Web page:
M&A has coined the name ‘Tri-Powers’ to represent the three most basic documents that are the first step in Estate Planning. The Tri-Powers consist of a General Durable Power of Attorney, Healthcare Power of Attorney and a Living Will. These documents are vital in protecting you and your family against incapacities that are certain to occur in life.
Healthcare Powers of Attorney allow you to name primary and alternative agents to make health care decisions for you when you are not able to make the decisions on your own. This document also sets forth important guidelines for your agent to follow in making healthcare decisions for you.
Now, you may be thinking, “if I were in a situation where I was unable to make my own healthcare decisions, my family would be able agree on a course of action and would take care of making those decisions for me.” This may be the case for some of you. But, what if your family members did not agree on the best course of action? What if you were in a coma, with no hope of recovery, kept alive only by artificial life prolonging measures – but because of your family’s indecision, you remained in a vegetative state indefinitely while they argued over the agonizing decision to remove life support? This situation is entirely possible. (see Terri Schiavo case)
A Healthcare Power of Attorney and a Living Will can provide a directive to your Health Care Provider not to artificially sustain life when there is no hope of recovery. This is a ‘pull the plug’ directive so that you will not live on for years in a vegetative state. Healthcare Providers also require a Living Will when you are hospitalized.
These are powerful words in the legal and title industries – almost magical. It means that if these words are present in the title of a document – the moment a co-owner dies, his/her ownership interest in that title vanishes with them. The surviving owner or owners get all of the decedent’s interests automatically and without probate. It’s a very efficient way to avoid probate – but a very dangerous legal potion, if these magical words are not used with knowledge and skill. Why? Because it is also a very efficient way of unknowingly disinheriting a loved-one or of giving Uncle Sam a gift called a gift tax or of giving a creditor a fast track to your assets even if it’s not your debt. Call us and ask about a Living Trust.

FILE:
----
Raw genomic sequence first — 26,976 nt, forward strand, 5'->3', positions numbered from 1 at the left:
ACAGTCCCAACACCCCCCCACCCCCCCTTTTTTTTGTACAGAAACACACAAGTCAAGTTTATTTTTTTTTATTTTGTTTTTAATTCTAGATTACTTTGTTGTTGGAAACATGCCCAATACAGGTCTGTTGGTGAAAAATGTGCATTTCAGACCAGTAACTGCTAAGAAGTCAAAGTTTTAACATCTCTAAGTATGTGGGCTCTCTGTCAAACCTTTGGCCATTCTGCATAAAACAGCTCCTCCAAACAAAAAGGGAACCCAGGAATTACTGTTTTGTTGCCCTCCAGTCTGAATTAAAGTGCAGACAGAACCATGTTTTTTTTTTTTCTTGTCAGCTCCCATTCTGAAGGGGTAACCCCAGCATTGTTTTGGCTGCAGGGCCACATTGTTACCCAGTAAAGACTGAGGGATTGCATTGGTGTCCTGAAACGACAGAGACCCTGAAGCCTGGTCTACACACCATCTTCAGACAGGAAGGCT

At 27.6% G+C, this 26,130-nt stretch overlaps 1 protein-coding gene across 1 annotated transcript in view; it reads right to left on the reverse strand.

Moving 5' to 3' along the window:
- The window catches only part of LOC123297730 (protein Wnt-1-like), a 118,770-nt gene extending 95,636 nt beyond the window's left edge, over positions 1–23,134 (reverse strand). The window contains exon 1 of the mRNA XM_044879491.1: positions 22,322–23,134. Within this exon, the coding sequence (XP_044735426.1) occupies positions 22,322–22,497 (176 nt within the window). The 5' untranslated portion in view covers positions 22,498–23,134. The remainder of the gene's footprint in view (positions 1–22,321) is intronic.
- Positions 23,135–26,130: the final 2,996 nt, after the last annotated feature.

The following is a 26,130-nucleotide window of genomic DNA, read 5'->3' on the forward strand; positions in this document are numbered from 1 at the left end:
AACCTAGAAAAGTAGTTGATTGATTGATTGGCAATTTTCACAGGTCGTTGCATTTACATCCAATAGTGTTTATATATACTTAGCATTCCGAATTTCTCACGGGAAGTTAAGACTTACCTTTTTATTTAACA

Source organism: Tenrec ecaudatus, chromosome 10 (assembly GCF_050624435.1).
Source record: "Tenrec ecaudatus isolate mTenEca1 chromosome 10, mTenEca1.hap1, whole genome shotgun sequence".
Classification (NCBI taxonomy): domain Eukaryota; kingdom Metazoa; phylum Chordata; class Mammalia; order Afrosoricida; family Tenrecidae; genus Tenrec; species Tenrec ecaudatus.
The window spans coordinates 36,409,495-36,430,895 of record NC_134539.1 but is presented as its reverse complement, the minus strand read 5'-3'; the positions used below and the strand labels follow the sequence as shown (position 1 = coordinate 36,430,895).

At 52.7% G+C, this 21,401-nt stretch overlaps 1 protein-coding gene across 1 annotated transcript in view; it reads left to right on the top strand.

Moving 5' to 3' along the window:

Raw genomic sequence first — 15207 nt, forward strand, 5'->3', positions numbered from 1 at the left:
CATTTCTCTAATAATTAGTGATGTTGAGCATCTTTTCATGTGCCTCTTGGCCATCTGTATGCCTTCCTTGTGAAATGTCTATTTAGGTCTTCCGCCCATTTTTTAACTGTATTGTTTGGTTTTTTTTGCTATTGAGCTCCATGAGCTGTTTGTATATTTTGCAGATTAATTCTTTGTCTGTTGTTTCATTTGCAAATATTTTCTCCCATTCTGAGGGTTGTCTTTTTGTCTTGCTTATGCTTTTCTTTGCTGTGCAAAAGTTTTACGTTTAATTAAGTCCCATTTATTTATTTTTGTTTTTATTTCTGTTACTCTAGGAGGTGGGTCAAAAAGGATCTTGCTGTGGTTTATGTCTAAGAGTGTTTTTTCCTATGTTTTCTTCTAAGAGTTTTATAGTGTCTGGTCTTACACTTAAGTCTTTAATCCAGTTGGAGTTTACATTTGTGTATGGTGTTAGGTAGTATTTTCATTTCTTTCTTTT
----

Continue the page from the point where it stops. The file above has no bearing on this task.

Similar with death and taxes, many people hear the word “probate” and cringe. Words and thoughts such as expensive, time-consuming, and fear of the unknown come into mind. But what is probate? Simply put, probate is the legal process that takes place after a person dies by resolving any claims and transferring property of the estate to those who would inherit under the probate court’s supervision.
The probate process involves proving that the deceased person’s will is valid, notifying creditors, resolving debts, paying taxes, identifying the decedent’s property, inventorying the deceased person’s property, and distributing any remaining property according to the will’s terms or under the direction of state law.
For example, in Nevada, after a person dies the executor or administrator will file probate filings in the Clark County Probate Court located in Las Vegas, with the assistance of a probate attorney (you don’t want to attempt this yourself because it is complicated). The probate filings include information such as a list of the decedent’s property, debts, and names of who will inherit the property, etc. Creditors and relatives will be notified of the death and once all required steps have been fulfilled, the court will order the estate’s property to be transferred and distributed to the recipients.
Probate can be time consuming, expensive and nerve wracking, but can be avoided with some basic estate planning. However, if you find yourself in a situation where you must probate the estate of a loved one, we can help you through the process. The death of a loved one is always difficult and we at Michaelson & Associates are here to help and guide you through these difficult times so that you can focus on the more meaningful things in life.
If the unthinkable happens – both parents died and they had not taken the time to prepare their Wills naming guardians for their children – there could be a battle between the families over who gets the children. While the battle is going on and the Judge is trying to decide where the best place is for the children, the Judge may put them into a foster home pending a decision. A simple Will can avoid this horrible situation by naming guardians for minor children.